Did you know the location of tattoo parlors in Long Beach, California is a federal matter?

Yup. It sure is.
The city was forced to alter its zoning laws for tattoo shops after a guy named James Real sued the city asserting that restrictions on tattoo businesses violated his First Amendment right to free speech. Real capitalized on a 2010 ruling the held tattooing is a federally protected form of free speech.

The notion that local zoning is a matter for the federal courts to oversee is absolutely absurd. Even if you buy the idea that tattooing is protected speech, it is not a federal matter. The Bill of Rights was never intended to bind state and local governments. All you have to do is read the opening phrase of the First Amendment to see that. “Congress shall make no law…”

The preamble to the Bill of Rights makes it abundantly clear it was intended to “prevent misconstruction or abuse” of the powers delegated to the federal government.

James Madison actually wanted some of the provisions to apply to the states. That idea was rejected. It wasn’t until about 50 years after the ratification of the 14th Amendment that some Supreme Court judges suddenly discovered the dubious notion that the amendment “incorporated” the Bill of Rights onto the states.

But Americans have been so brainwashed to think of the United States as a unitary “nation” where Washington D.C. controls all, they simply can’t wrap their heads around the fact that federal judges don’t serve as almighty overlords. In today’s America, everything is a federal case – from where a city can restrict tattoo parlors, to who can pray at a high school football game, to local gun ordinances.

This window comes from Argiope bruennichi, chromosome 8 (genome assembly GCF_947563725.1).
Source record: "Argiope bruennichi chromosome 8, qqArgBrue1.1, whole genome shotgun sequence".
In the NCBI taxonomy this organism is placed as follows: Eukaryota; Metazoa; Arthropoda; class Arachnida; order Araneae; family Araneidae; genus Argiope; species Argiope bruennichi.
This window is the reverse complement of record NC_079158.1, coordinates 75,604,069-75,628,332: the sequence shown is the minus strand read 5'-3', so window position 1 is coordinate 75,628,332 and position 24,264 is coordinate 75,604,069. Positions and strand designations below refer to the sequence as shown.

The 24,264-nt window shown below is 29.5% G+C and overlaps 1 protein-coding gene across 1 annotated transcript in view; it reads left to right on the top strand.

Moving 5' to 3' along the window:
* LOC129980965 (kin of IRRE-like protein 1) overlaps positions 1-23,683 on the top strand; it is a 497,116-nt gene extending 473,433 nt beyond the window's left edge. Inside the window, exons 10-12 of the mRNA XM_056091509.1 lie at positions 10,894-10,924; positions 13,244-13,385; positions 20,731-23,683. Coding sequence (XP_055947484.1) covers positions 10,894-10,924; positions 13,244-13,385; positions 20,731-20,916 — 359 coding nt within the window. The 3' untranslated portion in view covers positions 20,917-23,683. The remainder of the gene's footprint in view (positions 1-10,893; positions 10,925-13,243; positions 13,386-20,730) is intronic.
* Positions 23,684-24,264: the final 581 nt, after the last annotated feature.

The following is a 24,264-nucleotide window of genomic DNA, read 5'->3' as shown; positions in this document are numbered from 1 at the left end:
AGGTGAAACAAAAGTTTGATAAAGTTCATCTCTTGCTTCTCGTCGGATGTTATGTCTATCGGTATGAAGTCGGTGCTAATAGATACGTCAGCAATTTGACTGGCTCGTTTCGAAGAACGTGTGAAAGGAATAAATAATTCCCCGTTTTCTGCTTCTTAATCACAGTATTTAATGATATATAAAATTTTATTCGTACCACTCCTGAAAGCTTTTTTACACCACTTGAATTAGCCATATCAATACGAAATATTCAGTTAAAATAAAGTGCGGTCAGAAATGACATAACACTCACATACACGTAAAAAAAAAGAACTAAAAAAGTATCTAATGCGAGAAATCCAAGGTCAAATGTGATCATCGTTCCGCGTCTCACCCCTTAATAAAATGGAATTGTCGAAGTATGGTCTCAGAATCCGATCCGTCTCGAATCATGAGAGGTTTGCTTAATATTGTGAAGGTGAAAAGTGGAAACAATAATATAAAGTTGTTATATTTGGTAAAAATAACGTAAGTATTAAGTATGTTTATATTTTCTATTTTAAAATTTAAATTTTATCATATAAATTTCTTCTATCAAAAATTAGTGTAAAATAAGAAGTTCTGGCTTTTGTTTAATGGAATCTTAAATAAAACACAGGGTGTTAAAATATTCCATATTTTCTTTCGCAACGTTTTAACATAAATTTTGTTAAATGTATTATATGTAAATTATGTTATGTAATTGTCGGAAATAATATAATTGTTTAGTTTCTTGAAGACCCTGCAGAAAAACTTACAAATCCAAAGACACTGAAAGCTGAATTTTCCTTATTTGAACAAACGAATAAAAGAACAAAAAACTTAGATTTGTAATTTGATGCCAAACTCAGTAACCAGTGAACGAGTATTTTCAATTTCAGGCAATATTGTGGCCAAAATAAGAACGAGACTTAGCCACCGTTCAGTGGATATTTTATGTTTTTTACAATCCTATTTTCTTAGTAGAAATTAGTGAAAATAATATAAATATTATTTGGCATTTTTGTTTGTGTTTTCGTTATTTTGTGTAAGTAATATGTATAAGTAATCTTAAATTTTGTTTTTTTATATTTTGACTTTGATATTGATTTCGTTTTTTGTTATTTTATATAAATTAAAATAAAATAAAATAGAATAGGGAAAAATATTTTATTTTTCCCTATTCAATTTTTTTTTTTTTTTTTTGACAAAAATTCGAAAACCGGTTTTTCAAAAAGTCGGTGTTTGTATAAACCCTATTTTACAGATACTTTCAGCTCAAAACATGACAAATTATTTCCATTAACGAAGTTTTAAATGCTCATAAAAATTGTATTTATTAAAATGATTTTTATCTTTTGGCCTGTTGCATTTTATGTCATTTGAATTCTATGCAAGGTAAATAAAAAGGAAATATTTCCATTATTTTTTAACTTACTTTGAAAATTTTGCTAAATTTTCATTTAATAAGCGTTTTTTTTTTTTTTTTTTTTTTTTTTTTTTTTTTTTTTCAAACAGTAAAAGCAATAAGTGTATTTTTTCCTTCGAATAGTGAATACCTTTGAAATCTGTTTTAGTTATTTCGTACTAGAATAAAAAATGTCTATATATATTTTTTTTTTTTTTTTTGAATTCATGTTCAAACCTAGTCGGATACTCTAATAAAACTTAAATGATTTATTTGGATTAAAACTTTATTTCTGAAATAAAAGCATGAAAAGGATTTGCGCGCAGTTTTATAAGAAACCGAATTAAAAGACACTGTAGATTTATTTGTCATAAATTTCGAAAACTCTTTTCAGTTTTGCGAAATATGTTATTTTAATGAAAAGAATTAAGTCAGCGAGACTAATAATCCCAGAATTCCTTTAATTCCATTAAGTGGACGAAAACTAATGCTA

Whenever I bring up this truth, somebody will invariably say, “So you’re saying the states can do anything they want and violate our rights!”

No. I’m not saying that at all.

Every state constitution has a bill of rights that requires due process, limits searches and seizures, and protects freedom of speech and religion. All but a few states have a version of the Second Amendment in their state constitutions. For instance, I live in Kentucky. My state constitution’s bill of rights has 26 sections. In many cases, it is more restrictive than the federal Bill of Rights.

If a state government does something that violates your rights, you should pursue that in the proper sphere – in state court using the state constitution. Don’t make a federal case out of it!

By making everything a national issue we’re drastically centralizing power. That’s the real threat to liberty – not Long Beach’s zoning laws relating to tattoo parlors.

You don’t centralize power to get freedom, any more than you would give Walmart a monopoly to improve shopping.

Mike Maharrey